The retention of viable agricultural land, of which much is made today, is not a new topic. In 1970, the Subdivision of Agricultural Land Act was introduced to stem the unbridled subdivision of agricultural land into non-viable portions. That Act provides that (with some exceptions, such as certain servitudes and dispositions to the State) agricultural land shall not –
- be subdivided or shared; or
- be let for more than 10 years, except as a whole.
So, if you wish to give each of your children a portion of your very large farm, or to sell or buy a portion of a farm, how do you go about this?
There are three sets of authorities that you have to obtain consents from, namely:
- the Department of Agriculture, Forestry & Fisheries;
- the local municipality, in terms of an Act referred to as SPLUMA; and
- the Roads Department.
You will need to motivate that each portion of agricultural land will be viable in its own right, or cannot be used as agricultural land, for the first consent to be given. The second consent deals primarily with access to services and the third consent with road access to each resultant portion of land. Practically speaking, engage the services of a professional land surveyor (as opposed to a “surveyor” who may not undertake cadastral survey work) who will investigate the viability of the application and apply to each of these authorities, providing whatever motivation, sketches and payments that are required.
If the applications are successful, each of these authorities would give a written consent, together with such conditions that each may feel are necessary to ensure that the land remains commercially viable, and that the consumer/future owner of the subdivided land, has access to services and the land itself, to properly enjoy his ownership. Often such consents are made subject to conditions such as the creation of servitudes over or in favour of neighbouring farms for access to water and provincial roads. Often the subdivided land may be consolidated into a larger existing property.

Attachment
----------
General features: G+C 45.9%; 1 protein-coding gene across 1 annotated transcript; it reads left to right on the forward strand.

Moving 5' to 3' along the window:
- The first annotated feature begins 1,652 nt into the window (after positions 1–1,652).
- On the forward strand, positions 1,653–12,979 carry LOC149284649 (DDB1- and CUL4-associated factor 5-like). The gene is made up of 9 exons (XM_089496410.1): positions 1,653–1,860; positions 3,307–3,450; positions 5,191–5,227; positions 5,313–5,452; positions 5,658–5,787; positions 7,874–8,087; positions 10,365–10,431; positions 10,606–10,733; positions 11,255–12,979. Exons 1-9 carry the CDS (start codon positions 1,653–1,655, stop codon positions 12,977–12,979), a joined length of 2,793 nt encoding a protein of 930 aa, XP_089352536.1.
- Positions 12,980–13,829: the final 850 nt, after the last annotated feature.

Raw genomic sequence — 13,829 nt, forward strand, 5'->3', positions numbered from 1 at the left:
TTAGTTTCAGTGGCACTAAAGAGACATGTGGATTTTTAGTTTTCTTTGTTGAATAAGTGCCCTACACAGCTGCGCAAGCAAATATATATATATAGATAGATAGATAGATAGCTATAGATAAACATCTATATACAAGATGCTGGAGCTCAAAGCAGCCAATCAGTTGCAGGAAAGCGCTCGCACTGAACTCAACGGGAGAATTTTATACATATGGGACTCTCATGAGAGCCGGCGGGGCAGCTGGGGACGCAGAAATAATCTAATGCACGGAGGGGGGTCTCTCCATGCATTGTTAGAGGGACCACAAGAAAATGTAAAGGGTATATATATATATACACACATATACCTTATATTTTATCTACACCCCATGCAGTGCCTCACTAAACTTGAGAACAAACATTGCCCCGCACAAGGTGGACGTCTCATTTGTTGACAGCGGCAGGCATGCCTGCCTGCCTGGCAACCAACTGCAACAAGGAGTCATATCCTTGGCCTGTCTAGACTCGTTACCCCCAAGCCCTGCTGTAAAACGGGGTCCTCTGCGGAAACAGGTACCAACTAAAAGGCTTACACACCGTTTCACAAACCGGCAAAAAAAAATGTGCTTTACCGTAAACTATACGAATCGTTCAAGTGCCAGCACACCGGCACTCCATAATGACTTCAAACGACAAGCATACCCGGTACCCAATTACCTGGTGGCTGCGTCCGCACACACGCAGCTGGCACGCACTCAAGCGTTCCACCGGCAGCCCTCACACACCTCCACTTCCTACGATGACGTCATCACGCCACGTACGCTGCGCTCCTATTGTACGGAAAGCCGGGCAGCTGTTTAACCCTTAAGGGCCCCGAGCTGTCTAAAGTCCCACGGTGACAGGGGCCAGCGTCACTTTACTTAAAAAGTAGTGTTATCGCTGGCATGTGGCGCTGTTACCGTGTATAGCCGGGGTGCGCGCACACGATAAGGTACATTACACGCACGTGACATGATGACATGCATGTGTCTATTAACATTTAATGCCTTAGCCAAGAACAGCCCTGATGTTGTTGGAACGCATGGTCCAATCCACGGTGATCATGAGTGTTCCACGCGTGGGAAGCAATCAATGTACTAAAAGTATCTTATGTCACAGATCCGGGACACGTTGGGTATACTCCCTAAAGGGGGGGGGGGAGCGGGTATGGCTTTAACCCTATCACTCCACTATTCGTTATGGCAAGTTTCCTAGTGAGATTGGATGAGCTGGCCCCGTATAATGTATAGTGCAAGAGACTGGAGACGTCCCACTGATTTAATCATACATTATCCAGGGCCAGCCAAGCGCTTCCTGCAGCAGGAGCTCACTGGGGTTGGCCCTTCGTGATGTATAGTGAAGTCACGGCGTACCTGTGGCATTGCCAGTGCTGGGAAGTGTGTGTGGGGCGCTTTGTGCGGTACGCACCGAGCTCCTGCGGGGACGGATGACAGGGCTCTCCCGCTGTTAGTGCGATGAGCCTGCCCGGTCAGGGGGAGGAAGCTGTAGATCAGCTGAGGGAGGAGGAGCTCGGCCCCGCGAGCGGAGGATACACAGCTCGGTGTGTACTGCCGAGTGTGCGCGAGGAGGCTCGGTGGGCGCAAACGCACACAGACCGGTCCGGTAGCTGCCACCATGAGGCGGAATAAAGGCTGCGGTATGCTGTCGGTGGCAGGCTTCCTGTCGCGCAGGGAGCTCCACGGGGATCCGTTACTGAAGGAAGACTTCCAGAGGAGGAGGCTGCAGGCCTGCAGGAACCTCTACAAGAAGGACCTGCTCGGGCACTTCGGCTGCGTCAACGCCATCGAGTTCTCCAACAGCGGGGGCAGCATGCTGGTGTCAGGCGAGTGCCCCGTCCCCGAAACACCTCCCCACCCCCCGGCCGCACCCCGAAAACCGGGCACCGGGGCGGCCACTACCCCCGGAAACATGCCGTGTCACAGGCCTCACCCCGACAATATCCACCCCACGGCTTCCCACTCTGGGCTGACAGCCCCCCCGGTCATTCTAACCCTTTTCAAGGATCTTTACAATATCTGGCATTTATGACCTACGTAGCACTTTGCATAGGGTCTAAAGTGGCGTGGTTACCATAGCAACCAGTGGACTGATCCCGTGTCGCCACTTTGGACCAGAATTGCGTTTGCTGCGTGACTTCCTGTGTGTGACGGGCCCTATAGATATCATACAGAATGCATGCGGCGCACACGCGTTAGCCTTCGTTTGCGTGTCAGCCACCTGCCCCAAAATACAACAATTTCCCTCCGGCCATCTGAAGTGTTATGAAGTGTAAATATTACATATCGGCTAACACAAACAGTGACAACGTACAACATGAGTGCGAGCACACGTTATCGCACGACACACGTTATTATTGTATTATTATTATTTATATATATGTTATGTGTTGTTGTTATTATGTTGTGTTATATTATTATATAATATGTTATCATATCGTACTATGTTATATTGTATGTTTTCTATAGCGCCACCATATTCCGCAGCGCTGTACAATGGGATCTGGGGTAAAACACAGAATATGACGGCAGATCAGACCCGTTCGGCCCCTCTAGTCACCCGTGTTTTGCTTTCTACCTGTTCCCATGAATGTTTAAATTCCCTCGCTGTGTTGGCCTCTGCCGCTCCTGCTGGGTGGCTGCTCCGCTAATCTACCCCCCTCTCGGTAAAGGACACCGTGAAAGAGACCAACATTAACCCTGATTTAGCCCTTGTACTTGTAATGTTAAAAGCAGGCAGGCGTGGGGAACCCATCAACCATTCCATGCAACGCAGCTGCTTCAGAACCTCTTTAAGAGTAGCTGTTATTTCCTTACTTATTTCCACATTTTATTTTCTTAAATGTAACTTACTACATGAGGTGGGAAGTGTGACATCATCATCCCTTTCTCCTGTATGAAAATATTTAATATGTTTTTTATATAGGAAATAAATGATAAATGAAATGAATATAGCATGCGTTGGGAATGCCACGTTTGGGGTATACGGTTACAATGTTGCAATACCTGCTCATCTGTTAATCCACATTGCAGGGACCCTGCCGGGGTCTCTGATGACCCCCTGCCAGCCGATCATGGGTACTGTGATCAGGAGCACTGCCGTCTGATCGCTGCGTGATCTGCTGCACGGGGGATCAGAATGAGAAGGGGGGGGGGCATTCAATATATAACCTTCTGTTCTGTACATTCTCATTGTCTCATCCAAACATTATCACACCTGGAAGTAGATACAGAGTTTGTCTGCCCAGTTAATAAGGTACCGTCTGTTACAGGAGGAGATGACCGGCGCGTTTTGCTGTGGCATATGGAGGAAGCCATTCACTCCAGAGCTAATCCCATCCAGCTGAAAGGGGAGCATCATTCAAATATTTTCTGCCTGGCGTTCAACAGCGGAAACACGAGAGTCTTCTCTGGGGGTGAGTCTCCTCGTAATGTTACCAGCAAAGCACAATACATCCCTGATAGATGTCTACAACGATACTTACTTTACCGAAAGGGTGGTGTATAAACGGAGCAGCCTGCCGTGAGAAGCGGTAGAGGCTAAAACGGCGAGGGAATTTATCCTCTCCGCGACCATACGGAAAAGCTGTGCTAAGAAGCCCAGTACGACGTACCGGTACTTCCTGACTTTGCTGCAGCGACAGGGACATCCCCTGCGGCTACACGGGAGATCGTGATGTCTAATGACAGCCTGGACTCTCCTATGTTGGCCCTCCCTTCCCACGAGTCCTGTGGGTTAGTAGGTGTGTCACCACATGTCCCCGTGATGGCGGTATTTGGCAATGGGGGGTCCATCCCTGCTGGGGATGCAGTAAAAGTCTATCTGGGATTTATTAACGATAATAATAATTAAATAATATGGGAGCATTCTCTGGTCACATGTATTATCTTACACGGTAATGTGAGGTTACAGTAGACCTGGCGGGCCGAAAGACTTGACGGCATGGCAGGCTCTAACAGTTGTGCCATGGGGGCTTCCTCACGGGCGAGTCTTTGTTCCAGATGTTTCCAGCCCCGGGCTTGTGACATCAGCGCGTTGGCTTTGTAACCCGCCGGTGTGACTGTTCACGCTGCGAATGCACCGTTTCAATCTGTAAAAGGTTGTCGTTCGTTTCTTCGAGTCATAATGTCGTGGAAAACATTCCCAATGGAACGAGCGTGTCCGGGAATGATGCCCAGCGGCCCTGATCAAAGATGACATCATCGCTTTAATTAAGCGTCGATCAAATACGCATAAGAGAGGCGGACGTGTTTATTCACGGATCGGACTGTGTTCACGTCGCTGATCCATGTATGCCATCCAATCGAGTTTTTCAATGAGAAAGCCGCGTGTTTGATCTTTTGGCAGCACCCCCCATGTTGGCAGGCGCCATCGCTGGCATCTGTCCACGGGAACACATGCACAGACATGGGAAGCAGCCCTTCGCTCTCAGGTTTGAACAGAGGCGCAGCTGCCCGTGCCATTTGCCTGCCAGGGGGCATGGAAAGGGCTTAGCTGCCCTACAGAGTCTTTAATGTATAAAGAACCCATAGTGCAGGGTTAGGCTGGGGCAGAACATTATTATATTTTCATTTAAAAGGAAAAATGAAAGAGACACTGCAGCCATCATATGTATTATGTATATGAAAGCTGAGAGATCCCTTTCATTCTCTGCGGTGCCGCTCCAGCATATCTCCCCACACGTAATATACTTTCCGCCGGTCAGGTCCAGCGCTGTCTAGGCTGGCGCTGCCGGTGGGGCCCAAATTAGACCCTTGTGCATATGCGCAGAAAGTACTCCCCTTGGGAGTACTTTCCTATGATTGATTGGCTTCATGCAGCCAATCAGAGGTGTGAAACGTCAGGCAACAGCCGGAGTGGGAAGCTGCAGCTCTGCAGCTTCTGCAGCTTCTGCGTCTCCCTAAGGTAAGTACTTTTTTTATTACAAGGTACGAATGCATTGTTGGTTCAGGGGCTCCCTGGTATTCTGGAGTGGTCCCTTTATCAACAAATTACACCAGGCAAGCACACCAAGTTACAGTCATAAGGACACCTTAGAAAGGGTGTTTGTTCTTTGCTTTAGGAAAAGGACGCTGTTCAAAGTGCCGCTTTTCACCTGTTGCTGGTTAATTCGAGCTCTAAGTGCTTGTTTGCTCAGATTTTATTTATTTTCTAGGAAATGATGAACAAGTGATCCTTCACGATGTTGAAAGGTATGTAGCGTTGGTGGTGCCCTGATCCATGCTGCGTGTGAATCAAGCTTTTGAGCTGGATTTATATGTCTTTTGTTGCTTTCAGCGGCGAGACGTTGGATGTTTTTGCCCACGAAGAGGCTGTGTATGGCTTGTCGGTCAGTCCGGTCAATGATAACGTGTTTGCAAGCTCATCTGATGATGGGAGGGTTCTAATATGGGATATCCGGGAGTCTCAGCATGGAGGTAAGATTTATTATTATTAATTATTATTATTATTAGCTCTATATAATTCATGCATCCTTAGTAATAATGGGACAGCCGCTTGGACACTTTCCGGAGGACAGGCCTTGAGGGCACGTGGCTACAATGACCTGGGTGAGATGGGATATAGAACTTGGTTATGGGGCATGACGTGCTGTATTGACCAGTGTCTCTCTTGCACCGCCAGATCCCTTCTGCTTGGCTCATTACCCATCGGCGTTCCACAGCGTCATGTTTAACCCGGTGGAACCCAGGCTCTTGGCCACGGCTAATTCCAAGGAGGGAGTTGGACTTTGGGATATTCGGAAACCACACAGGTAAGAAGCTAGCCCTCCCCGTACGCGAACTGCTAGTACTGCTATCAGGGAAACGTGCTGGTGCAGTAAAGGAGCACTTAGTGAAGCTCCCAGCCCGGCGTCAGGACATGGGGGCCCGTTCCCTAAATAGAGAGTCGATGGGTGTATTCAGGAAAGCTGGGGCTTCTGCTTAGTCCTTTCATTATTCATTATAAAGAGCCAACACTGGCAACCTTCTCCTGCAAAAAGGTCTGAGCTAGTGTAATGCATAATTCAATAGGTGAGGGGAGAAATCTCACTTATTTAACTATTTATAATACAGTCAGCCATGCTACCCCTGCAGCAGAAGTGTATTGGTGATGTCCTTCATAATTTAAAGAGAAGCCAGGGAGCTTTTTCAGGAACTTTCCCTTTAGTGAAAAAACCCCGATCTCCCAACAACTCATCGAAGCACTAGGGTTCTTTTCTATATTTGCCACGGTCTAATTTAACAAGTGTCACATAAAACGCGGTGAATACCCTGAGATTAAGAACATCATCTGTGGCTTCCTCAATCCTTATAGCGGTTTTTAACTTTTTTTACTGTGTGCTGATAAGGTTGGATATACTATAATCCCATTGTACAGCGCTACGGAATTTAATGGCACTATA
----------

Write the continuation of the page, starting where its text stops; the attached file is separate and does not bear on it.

Having obtained the relevant consents, the land surveyor would beacon the subdivision, compile a formal diagram of the subdivision, and submit the diagram to the local Surveyor-General for approval. The owner would have to comply with any condition set by each of these authorities and obtain confirmation from that authority of his compliance.
SPLUMA consents lapse after five years. Those wishing to subdivide, must therefore act upon such consents and get these registered in the relevant deeds office within that period. This may be done by way of a transfer of the holding title to another, or where the farmer wishes to retain the subdivided portion of land, by taking out a so-called Certificate of Title for that subdivision. These registrations may only be undertaken by a conveyancer – consult a seasoned fellow, as such registrations can be daunting for the uninitiated.
By far the major cost of subdivisions of agricultural land is the application and survey costs which, I am told, would start at about R60 000.
In a nutshell, employ a land surveyor, obtain the consents and then consult a conveyancer. Other options are to consider holding such land via a company or trust. Keep in mind that such sharing, whatever the mechanism, is usually problematic.